A conversation with Becca Balint on her primary win and upcoming general election campaign for Vermont’s U.S. House seat
Vermont has never sent a woman to Congress, but in the wake of last week’s primary that may change soon. Current Vermont Senate Pro-Tem Becca Balint decisively won the Democratic primary for the state’s at-large House seat with 59.6 percent of the vote. The unofficial tally shows her closest contender, Lieutenant Governor Molly Gray, received 36.4 percent and Dr. Louis Meyers 1.5 percent. Reached after her win, Balint previewed the general election and talked with WAMC’s North Country Bureau Chief Pat Bradley about why her primary campaign resonated with voters.
We were so pleased that our plan, you know, of organization and the campaign tone that we wanted to set that we were able to do it in a way that felt true and right to us. And it worked. It worked.
What do you think resonated with the voters?
A couple of things. I know that it matters a lot to Vermonters to have somebody with experience. And I had come up through the Vermont Senate in the same way that Peter Welch, our current House member had done. I was majority leader and President Pro Tem, as Congressman Welch has been when he was in the Vermont Senate, and have a lot of successes that I can point to within the legislature, you know, bills that I helped to get passed, coalitions I helped to build and I think that really mattered. The other thing that I know resonated, because people told me, is this message of we have to be kind and we have to be courageous in this time when there is so much hatred and so much division. And Vermonters kept saying to me I want to be able to talk to my neighbors again even if we disagree on politics. And people don't like the direction that we're heading in with the level of anger and vitriol. And I talked about that a lot on the stump.
You mentioned that voters really wanted somebody with experience and your major opponent in the primary also had some experience. What do you make of your margin of victory?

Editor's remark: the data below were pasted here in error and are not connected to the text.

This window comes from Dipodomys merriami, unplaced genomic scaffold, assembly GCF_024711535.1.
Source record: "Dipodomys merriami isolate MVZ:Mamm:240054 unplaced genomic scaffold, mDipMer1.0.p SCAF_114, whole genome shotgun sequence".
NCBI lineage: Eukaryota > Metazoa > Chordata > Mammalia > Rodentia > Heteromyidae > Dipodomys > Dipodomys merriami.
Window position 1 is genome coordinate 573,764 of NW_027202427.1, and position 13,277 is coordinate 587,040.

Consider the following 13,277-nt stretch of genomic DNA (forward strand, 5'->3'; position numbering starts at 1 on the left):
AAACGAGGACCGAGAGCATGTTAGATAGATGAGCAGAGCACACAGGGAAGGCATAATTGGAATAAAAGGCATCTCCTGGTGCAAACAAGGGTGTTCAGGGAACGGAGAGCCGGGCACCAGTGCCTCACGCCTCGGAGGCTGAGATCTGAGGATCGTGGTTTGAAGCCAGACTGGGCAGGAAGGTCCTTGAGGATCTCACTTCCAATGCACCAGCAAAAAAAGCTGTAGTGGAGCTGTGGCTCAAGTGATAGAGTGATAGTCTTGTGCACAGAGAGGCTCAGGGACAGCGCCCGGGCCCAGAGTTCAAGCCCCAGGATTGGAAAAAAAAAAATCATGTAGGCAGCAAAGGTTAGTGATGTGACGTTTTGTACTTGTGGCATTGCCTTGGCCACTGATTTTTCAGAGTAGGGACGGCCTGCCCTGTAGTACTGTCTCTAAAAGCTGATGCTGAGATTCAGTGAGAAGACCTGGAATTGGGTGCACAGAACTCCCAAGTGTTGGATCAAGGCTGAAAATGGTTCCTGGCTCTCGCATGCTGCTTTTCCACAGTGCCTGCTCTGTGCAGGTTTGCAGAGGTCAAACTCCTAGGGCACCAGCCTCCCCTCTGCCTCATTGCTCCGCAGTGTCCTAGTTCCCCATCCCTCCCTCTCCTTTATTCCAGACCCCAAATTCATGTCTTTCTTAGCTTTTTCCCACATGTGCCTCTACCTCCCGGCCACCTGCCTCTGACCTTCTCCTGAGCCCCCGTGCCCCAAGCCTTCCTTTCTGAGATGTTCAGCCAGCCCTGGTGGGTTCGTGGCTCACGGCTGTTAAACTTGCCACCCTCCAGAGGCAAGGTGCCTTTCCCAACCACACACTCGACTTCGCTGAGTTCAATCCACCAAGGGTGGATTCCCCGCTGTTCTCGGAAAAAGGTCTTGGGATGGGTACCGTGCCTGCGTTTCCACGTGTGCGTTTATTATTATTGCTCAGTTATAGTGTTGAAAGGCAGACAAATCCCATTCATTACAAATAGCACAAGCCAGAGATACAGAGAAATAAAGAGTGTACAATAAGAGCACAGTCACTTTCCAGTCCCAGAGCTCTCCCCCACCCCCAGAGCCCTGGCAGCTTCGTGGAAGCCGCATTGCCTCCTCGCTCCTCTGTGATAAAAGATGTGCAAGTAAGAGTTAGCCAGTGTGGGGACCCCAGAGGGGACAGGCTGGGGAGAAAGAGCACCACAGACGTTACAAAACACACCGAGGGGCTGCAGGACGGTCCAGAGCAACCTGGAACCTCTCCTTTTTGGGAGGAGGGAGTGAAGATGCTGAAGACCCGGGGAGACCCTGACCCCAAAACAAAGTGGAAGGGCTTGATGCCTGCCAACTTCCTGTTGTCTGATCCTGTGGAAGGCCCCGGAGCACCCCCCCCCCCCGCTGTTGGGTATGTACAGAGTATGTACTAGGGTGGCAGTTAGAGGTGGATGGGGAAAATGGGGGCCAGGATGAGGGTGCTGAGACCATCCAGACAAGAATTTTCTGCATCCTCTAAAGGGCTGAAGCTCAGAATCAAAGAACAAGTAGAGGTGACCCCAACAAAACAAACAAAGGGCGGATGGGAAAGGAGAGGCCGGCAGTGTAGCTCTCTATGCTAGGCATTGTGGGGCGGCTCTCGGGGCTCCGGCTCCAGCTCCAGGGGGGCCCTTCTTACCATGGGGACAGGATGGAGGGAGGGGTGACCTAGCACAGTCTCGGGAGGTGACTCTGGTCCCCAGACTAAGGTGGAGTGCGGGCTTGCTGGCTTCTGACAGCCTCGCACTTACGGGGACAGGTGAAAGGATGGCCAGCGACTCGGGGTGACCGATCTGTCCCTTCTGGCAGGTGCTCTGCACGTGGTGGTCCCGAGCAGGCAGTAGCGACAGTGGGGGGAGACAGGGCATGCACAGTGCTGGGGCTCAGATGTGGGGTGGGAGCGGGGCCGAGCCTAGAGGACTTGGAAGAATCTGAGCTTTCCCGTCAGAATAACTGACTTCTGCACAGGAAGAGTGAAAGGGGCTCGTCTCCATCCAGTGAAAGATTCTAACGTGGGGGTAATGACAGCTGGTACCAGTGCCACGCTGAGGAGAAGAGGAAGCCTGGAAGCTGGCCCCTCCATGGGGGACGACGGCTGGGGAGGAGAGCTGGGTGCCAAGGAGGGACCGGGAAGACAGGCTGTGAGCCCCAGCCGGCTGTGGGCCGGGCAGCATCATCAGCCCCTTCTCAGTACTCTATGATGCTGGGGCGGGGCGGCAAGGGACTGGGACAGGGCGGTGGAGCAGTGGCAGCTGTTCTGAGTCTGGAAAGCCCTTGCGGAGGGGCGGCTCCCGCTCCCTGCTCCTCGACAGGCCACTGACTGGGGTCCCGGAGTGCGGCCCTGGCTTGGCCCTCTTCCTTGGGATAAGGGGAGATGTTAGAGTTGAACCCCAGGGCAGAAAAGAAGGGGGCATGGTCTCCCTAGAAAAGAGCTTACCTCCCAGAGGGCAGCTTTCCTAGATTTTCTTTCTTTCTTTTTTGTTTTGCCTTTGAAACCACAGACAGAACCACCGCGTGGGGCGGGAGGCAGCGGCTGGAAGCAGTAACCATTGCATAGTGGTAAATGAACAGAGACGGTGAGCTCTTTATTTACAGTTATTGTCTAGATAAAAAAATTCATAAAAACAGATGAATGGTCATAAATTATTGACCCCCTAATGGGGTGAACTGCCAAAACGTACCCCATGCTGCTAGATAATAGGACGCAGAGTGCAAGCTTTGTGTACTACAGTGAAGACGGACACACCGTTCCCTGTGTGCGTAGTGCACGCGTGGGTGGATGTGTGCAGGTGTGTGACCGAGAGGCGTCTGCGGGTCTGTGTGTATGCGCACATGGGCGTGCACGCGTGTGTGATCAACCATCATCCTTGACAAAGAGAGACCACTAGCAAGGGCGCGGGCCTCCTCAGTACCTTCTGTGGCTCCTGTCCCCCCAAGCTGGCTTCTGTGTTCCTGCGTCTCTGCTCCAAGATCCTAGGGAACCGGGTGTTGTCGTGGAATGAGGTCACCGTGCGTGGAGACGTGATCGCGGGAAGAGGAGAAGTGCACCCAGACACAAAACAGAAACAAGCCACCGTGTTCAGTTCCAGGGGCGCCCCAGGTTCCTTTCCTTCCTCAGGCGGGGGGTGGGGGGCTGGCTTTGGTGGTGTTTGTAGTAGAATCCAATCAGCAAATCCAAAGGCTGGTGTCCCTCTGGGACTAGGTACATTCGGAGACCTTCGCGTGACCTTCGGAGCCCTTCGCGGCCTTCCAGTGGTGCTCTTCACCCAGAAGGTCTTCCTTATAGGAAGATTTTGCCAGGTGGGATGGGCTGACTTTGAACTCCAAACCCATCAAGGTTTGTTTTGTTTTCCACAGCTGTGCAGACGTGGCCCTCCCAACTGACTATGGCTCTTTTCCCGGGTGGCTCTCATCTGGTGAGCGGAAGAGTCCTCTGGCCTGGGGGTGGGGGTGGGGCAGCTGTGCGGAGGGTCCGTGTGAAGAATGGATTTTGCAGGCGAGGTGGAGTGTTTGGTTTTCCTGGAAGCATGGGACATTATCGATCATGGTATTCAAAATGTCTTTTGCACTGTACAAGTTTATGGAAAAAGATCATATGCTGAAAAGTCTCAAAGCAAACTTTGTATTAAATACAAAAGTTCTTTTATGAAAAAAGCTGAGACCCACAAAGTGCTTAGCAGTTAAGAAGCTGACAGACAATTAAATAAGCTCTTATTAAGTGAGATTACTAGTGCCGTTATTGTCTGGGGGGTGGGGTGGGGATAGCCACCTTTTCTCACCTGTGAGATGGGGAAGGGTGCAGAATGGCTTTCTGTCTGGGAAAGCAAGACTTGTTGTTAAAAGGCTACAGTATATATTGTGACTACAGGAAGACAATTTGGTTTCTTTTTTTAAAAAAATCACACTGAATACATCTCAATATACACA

It was a wide margin. We were surprised by it too. I attribute it to, there are issues that a lot of Vermonters care about right now, especially primary voters. They care about reproductive rights. They care about sensible gun laws. They care about having an economy that is working for people who are at the bottom and in the middle. And I had been able to point to actual legislation that I passed on reproductive rights, codifying Roe here in Vermont; voted in support and was able to pass minimum wage increases when I was majority leader and investments in housing and making sure that we were doing everything that we could to pass more sensible gun laws when I was in leadership. And so the issues that were really important to Vermonters I could point to actual legislation that I passed. And we have a Republican governor here. He is a moderate Republican, but he is somebody that often vetoes the work that we do. And so I also had to cobble together coalitions to override gubernatorial vetoes. And I think the message of looking out for regular people really, really resonated with so many voters regardless of where they were on the political spectrum.
Becca, it's been said in Vermont and outside of Vermont, that the winner of the Democratic primary for U.S. House in Vermont is expected to win the November election and be the next U.S. House representative. What do you think of now being the anticipated winner in November?
You're right. I really appreciate the question, Pat. The assumption is given how Vermonters tend to vote in federal elections and the number of people who identify as Democrats versus Republicans in Vermont. So I do have a very good chance of winning the general. But on my team we don't take anything for granted. We're going to run a really good, tight, general election campaign. And I really want it to be a campaign where Vermonters, again of all political stripes, feel like I'm going to be a champion for them in Congress. And, you know as my friends say, don't get a swelled head Balint! And Ed Markey, who's a senator from Massachusetts, he said to my team the other day: 'Only the Paranoid Survive!' And he said like you have to as a candidate never take anything for granted. And I really take that to heart.
Democrat Becca Balint faces Republican Liam Madden in the November election for Vermont’s U.S. House seat. Ericka Bundy Redic, who lost the Republican primary to Madden, has said she will run as a Libertarian. Progressive Barbara Nolfi is also running to replace Democratic Congressman Peter Welch, who won the primary to replace retiring Senator Patrick Leahy.